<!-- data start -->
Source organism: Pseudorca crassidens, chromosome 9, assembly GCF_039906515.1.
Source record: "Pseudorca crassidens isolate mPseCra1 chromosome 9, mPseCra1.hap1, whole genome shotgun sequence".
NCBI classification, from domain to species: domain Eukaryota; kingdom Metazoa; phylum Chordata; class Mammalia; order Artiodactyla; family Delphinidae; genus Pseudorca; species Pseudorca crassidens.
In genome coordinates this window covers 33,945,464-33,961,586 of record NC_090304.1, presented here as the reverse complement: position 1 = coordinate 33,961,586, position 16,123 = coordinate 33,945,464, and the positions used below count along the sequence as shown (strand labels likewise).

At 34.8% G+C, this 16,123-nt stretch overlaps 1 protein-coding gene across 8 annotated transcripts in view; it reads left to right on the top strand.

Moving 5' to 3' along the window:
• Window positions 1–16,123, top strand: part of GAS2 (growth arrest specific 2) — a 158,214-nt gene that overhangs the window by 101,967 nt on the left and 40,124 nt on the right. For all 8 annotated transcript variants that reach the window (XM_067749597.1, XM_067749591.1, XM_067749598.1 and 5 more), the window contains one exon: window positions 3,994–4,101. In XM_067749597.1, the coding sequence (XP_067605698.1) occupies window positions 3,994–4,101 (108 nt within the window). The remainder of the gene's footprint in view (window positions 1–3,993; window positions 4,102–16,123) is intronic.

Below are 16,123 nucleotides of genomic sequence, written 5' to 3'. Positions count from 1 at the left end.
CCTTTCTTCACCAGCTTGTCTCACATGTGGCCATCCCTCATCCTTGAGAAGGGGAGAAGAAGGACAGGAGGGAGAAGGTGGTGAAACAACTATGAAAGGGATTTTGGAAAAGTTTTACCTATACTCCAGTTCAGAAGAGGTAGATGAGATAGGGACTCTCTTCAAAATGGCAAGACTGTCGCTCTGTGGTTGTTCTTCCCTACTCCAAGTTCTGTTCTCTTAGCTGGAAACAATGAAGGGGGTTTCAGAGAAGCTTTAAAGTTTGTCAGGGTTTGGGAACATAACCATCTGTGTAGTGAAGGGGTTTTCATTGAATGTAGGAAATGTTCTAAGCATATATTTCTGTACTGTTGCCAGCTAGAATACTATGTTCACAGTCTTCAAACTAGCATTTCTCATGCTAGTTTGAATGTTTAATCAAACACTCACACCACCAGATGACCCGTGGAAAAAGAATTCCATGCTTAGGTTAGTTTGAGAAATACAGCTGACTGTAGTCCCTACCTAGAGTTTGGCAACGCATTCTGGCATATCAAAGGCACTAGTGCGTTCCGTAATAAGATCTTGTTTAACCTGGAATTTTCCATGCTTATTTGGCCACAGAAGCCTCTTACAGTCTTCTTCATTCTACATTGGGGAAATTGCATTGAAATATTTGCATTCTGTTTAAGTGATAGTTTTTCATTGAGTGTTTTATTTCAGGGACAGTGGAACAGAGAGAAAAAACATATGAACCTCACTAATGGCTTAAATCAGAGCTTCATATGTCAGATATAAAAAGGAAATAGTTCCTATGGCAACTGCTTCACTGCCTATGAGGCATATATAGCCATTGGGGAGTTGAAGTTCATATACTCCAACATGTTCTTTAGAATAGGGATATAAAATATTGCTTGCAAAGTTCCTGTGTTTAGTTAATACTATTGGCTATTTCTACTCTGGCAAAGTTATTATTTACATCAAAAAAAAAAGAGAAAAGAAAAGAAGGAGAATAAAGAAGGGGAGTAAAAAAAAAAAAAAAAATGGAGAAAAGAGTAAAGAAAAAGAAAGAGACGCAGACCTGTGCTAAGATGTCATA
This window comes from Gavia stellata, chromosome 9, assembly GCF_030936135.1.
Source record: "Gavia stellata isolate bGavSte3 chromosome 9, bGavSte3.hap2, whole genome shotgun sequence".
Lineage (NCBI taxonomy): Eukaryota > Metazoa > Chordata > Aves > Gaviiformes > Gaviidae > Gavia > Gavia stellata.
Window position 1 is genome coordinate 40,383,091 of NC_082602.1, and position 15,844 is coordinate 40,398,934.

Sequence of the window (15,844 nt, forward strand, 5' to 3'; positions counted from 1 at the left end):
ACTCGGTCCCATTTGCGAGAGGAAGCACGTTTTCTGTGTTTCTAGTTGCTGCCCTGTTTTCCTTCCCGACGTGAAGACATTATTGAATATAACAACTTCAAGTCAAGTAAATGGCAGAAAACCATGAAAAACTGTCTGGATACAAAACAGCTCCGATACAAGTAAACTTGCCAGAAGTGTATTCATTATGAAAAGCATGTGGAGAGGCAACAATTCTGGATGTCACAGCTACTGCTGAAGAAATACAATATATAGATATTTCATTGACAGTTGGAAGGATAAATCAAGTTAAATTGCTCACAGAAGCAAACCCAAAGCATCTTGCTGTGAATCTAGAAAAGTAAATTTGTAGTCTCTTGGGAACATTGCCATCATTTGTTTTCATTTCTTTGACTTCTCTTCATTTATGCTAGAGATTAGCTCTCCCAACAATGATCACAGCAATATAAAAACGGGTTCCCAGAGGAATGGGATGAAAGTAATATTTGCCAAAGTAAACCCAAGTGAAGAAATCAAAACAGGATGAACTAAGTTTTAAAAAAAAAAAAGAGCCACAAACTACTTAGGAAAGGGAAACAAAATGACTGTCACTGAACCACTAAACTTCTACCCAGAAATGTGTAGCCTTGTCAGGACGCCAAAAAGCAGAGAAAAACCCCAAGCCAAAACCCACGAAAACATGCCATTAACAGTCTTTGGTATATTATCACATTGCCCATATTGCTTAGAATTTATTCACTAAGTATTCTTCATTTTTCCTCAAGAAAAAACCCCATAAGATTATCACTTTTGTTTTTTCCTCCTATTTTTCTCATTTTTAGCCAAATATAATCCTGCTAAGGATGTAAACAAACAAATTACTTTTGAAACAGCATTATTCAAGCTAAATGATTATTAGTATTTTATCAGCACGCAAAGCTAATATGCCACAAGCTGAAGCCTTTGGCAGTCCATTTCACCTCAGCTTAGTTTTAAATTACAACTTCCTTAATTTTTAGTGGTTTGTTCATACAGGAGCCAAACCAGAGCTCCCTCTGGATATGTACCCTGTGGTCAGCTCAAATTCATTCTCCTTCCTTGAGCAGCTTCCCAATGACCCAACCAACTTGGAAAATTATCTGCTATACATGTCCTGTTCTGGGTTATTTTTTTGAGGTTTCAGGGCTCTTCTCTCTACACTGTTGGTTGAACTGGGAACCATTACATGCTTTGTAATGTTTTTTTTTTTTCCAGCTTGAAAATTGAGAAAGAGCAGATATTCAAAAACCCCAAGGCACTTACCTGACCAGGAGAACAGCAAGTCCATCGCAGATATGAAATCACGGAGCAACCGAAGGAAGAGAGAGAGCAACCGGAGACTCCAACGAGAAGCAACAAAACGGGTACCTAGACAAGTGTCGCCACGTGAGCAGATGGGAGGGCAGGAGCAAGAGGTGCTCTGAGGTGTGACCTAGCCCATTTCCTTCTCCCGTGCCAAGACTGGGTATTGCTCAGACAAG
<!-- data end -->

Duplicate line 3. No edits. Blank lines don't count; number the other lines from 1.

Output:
NCBI classification, from domain to species: domain Eukaryota; kingdom Metazoa; phylum Chordata; class Mammalia; order Artiodactyla; family Delphinidae; genus Pseudorca; species Pseudorca crassidens.